corenominal

Full stack web developer, interested in all the things, but especially the web, code, design, Linux, OS X, PHP, WordPress, JavaScript & robots.

Tagged: x220

New MacBook

Yesterday, after many months of umming and ahhing, I finally purchased a replacement for my ageing ThinkPad X220. I opted for a MacBook, the 1.2 GHz dual-core Intel Core m5 model.

First impressions, I love it. It’s silent and super-lightweight, the display is amazing and the keyboard is surprisingly nice to type on.

My only concern, before I made the purchase, was that it might be somewhat underpowered, but I needn’t have worried; so far, it has handled everything I’ve thrown at it, including a couple of Linux virtual machines, which it runs just fine.

It’s still early days, but I’m thinking my new MacBook will definitely become my new go-to machine, replacing my beloved X220.

A couple of notes on Windows 10

First note: In December 2014, I purchased a copy of Windows 8 and installed it on an old desktop machine that I was using for testing. About a year later, when I purchased and built my hackintosh, I moved the Windows 8 license to it, dual-booting with OS X, and decommissioned the old desktop. Moving the license to my new machine involved a telephone call to Microsoft, but I explained the situation and the process was quite painless.

A few months later, I removed Windows 8 from that system, and ran OS X exclusively. Then, when Windows 10 was released last year, I reinstalled Windows 8 on a dual-boot partition and upgraded it to Windows 10, before removing it, again.

Yesterday, I needed to test something with Edge, so I installed Windows 10 as a virtual machine on my hackintosh. The install was super-easy and I had Windows 10 running in no time, but it was not activated. Not wanting to purchase another copy of Windows, just for testing purposes, I figured I’d attempt to activate it using my original Windows 8 license key. To my total surprise, it worked! WTF?

Second note: Becky has been running Windows 10 on her Lenovo X220 since it was released. For the most part, it worked okay, but every now-and-again the laptop would just turn itself off. When this happened, I would look at the event logs, but they wouldn’t shed any light on the matter, which was somewhat frustrating, more for Becky than me.

Anyhow, on Friday, the laptop turned itself off a few times in quick succession and I feared Becky was about to hulk-out and smash it to smithereens. So, to pacify the angry one, I offered her my old white MacBook as replacement machine, which she gratefully accepted.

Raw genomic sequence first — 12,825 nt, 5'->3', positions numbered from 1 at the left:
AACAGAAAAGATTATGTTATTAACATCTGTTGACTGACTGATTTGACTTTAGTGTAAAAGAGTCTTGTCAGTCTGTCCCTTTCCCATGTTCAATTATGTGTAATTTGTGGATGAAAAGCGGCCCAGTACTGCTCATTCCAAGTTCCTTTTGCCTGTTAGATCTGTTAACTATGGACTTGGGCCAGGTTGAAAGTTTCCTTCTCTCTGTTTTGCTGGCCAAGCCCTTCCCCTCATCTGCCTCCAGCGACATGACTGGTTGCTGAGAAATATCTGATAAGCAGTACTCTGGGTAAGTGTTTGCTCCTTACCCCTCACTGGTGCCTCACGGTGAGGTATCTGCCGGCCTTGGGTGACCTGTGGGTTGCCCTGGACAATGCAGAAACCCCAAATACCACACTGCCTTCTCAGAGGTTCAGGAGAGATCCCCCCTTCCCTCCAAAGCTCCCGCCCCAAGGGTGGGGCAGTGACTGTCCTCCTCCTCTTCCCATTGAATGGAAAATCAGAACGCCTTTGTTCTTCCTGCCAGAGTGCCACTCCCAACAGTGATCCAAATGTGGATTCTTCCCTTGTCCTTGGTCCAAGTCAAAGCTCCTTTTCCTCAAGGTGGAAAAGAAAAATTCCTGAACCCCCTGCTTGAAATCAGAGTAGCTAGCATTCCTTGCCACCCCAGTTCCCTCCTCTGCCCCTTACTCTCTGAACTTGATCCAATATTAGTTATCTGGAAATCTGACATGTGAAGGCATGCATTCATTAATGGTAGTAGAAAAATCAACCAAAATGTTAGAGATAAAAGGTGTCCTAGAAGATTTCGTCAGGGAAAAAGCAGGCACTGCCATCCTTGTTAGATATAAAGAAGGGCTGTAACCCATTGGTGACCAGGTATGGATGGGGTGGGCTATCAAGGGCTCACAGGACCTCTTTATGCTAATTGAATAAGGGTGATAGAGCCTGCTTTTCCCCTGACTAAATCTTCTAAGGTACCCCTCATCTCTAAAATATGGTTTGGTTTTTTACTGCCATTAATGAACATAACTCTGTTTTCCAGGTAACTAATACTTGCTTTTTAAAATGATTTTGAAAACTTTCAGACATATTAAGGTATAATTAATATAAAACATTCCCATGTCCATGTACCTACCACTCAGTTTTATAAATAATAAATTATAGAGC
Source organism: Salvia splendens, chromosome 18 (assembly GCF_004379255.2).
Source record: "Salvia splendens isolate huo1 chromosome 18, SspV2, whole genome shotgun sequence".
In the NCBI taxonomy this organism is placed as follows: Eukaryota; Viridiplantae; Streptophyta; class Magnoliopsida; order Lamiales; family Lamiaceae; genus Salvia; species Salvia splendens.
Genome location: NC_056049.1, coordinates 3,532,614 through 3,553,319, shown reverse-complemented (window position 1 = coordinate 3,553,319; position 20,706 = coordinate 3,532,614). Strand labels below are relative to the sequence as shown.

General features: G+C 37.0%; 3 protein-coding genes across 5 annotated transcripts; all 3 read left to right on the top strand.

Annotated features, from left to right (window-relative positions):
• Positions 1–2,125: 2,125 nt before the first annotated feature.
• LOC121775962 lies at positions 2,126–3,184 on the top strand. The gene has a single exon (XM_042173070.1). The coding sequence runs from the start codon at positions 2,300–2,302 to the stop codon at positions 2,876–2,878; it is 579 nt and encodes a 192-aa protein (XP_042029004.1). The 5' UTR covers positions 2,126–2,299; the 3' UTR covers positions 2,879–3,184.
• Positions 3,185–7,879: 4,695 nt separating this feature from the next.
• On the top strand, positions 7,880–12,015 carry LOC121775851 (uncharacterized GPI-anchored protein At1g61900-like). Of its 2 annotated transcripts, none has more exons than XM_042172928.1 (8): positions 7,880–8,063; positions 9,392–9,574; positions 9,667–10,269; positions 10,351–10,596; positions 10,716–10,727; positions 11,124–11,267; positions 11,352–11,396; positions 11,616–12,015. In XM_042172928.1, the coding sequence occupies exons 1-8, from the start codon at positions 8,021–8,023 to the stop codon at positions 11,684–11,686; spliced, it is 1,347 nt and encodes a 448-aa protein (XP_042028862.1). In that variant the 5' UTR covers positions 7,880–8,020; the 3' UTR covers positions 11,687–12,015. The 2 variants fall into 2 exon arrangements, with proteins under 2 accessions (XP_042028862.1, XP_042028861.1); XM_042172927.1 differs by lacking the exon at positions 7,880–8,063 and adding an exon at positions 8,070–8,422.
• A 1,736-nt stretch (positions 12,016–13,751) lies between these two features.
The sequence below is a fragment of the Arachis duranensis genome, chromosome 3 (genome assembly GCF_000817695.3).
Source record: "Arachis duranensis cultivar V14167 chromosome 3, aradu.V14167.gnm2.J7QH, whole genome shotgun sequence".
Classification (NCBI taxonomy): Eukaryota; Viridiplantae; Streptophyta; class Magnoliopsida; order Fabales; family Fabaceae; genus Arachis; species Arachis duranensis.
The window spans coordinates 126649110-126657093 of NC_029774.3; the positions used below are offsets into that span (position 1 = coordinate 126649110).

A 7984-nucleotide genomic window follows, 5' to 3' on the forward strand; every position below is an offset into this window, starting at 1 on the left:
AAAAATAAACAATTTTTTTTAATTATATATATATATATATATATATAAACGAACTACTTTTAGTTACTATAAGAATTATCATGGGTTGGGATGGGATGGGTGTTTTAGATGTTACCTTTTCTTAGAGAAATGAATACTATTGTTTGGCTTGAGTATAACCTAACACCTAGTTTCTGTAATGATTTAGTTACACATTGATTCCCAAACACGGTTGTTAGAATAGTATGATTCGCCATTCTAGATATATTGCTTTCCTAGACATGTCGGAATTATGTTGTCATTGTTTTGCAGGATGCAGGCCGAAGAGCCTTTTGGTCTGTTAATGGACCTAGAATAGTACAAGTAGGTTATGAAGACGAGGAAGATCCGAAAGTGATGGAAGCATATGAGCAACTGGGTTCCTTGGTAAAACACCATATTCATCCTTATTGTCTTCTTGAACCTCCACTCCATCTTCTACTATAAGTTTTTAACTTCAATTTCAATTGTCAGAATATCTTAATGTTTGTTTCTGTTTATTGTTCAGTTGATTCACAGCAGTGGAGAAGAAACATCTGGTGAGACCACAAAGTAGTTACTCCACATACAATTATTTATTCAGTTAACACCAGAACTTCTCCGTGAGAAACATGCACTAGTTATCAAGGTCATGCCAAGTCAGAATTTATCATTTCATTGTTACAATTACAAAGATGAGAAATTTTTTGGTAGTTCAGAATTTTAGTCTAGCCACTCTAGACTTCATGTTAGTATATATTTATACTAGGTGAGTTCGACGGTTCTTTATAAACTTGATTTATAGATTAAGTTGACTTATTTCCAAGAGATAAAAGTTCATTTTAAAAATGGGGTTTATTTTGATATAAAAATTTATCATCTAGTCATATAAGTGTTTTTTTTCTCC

This morning, I was feeling a little curious about Becky’s X220 and I found myself questioning what could be wrong with it. I figured it was possibly a hardware issue, but I should probably attempt to eliminate the possibility of it being caused by software. So, I wiped Windows 10 and installed the latest release of Ubuntu Desktop on it. It’s early days, but the laptop has been running continuously and so far there have been no problems. I’ll continue to use the machine over the next couple of days, but at the moment, it looks like the issues could have been Windows 10 related.

GNOME 3.18.2 on Debian Sid, initial impressions

It’s been a few days since I reinstalled Debian on my old ThinkPad x220, so I thought I’d briefly write down some of my initial impressions.

  1. GNOME is looking very good. I guess it’s difficult to judge GNOME’s progression when you’re using it continuously or repeatedly over a long period of time, the incremental improvements are too easy to overlook, but after taking a break from it for a number of months, it’s obvious to see how much it’s improved. It hasn’t quite reached the same levels of polish as OS X, but it’s looking a lot more uniformed and definitely heading in the right direction.
  2. Finder is okay, but Nautilus (aka Files) is better. I’ve really missed being able to mount remote drives over SSH, without having to use an external application. In comparison to Nautilus, Finder just feels a bit fiddly.
  3. GNOME Shell is very snappy and makes a nice change from the UI of OS X. I actually really like how OS X works, but GNOME Shell feels more modern and the Super key overview trigger is simple, fast and effective.
  4. Now, this one is all in my head, but using Debian makes me feel like a proper geek :)

Hello, Debian Sid, again

Last night, at Lincoln LUG, it occurred to me that I was kind of missing my old desktop Linux (I’ve not used desktop Linux for about 6 months or so, using OS X instead.) I felt really quite envious when I was looking at my friend’s systems. So, tonight, I installed Debian Sid on my old Lenovo X220. Now, I’m not sure how often I’m going to use it, but it’s nice to know that it’s installed and available if I need it. If nothing else, I’ll at least have a system that I can take to LUG meetings and not feel awkward about — whilst turning up with a MacBook is not frowned upon, we’re a relaxed and friendly group, it does make me feel like a bit of a pretender, even though I spend all day in a terminal attached to numerous Ubuntu servers.

P.S. I typed this up on my X220, I’d forgotten how nice the keyboard is on this thing.